"Impatience" is the word that springs to mind here in South Africa following the sudden announcement that the main opposition party is parachuting in a prominent black woman as its new presidential candidate.
For years the Democratic Alliance (DA) has been incrementally building up its support base and credibility among black voters.
If you go to any poor township you will see black DA councillors or candidates challenging the governing African National Congress (ANC) on a range of issues.
But after 20 years of democracy, the ANC remains a formidable political beast, and the DA has struggled to shake off a perception - eagerly endorsed by the ANC - that its real agenda is to protect the interests of the relatively wealthy white minority here.
And so, in recent years, the DA has made no secret of its desire to headhunt a prominent black figure - either from within the ANC, or with rock-solid liberation credentials - to lead the party and transform it into South Africa's government-in-waiting.
Before we move onto the DA's chosen candidate, who would be elected president by MPs if the party won the majority in parliament in April's elections, spare a quick thought for the woman who is stepping aside for her.
Helen Zille's move may be shrewd; it may even be monumentally cynical.
But how many politicians can you think of who have willingly surrendered control of their own party?
It is a display of selflessness and political generosity with precious few parallels.
Still… was it a sensible move, or a sensible choice?
Let us brush aside the fact that it was clumsily handled, and - as happens in any situation when an outsider is dropped in - will bruise some egos and irritate many more people within the DA and beyond in the run up to this year's elections.
The woman Ms Zille has poached is Mamphela Ramphele, who had turned down previous offers by the DA and established her own party, Agang.
She is an impressive figure in many ways - an academic, a businesswoman, and the former partner of the iconic Black Consciousness leader Steve Biko.
But let me offer three reasons why this appointment may not be the political earthquake the DA is hoping.
First of all, as I mentioned at the start, it smacks of impatience.
Bruising political culture
Instead of waiting for some of its own impressive black politicians to rise to the top, the DA has explicitly played the race card by hiring in someone from another - struggling - party, not because she is obviously more capable than Ms Zille, but because she is black.
The DA's political rivals have never needed an excuse to play the race card themselves, and they are now doing so with gusto and, no doubt, with results.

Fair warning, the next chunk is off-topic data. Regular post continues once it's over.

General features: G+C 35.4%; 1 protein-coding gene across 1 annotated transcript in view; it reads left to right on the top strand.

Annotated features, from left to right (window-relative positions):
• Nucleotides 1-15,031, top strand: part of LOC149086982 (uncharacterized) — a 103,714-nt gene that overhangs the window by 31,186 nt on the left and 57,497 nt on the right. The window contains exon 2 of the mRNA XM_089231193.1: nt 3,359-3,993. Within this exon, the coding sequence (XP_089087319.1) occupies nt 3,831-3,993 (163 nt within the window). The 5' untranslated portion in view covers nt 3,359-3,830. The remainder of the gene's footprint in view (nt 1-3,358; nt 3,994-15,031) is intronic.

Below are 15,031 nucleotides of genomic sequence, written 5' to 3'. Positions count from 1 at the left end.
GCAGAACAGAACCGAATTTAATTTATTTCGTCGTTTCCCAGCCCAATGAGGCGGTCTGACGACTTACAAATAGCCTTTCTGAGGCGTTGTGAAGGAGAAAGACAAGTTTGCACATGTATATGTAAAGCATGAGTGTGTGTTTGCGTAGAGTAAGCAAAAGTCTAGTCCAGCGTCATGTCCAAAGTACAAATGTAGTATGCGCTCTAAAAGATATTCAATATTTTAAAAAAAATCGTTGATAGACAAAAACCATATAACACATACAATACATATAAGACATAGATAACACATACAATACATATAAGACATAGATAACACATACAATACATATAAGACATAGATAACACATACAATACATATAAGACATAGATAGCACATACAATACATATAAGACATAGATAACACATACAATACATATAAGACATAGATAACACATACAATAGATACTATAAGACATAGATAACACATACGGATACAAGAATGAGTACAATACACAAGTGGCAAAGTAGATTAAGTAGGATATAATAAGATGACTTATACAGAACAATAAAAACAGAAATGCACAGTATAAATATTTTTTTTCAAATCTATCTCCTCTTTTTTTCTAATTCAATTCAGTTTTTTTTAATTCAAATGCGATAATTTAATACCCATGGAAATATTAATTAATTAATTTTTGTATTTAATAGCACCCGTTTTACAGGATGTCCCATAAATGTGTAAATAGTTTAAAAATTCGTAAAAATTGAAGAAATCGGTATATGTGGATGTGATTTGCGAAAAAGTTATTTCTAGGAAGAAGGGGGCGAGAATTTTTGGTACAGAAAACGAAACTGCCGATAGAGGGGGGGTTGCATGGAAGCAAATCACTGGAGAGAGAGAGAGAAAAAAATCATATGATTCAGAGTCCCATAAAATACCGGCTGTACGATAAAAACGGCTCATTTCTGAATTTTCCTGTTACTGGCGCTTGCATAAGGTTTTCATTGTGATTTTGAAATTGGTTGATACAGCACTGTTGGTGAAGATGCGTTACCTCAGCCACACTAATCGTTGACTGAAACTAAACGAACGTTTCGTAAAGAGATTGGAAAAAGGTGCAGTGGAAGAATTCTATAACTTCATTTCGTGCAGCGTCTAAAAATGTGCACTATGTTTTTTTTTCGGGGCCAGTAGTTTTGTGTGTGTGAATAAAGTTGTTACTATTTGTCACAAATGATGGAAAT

Secondly, while Ms Ramphele is a highly articulate and thoughtful person, she does not strike me as the right fit for South Africa's bruising political culture.
She would make, I suspect, a terrific prime minister in Botswana or Sweden.
But as her own attempt to lead Agang has shown, she is not someone who can rally the masses.
In this she resembles the ANC's Cyril Ramaphosa - another wealthy, brilliant figure beloved of the middle classes - rather than the Julius Malemas of this world, or even President Jacob Zuma, who may be badly tainted by corruption scandals, but who can still swing more rural voters with a rousing song than Ms Ramphele ever could.
And thirdly - as always seems to be the case here - the timing does not feel right.
The ANC's critics always talk about making the big breakthrough at the next election, rather than the one they are fighting now - and that is true again this year.
Besides, the party of Nelson Mandela may be losing support and bogged down by corruption and incompetence.
But for decades it has skilfully presented itself, not as merely one party with a specific agenda, but as South Africa's entire political spectrum.
The ANC encompasses tight-fisted monetarists, profoundly practical moderates, and fire-breathing Marxists.
At some point those contradictions may well spell electoral defeat, but for now, the ANC still manages to convince plenty of South Africans that all the answers lie within the party - if only it can mend its ways.
The DA offers itself as a more competent alternative, but it has struggled to articulate a comprehensively different platform in the way that, say, Mr Malema, the ANC's former youth leader, and his Economic Freedom Fighters party has done with its populist appeals to the poor and marginalised.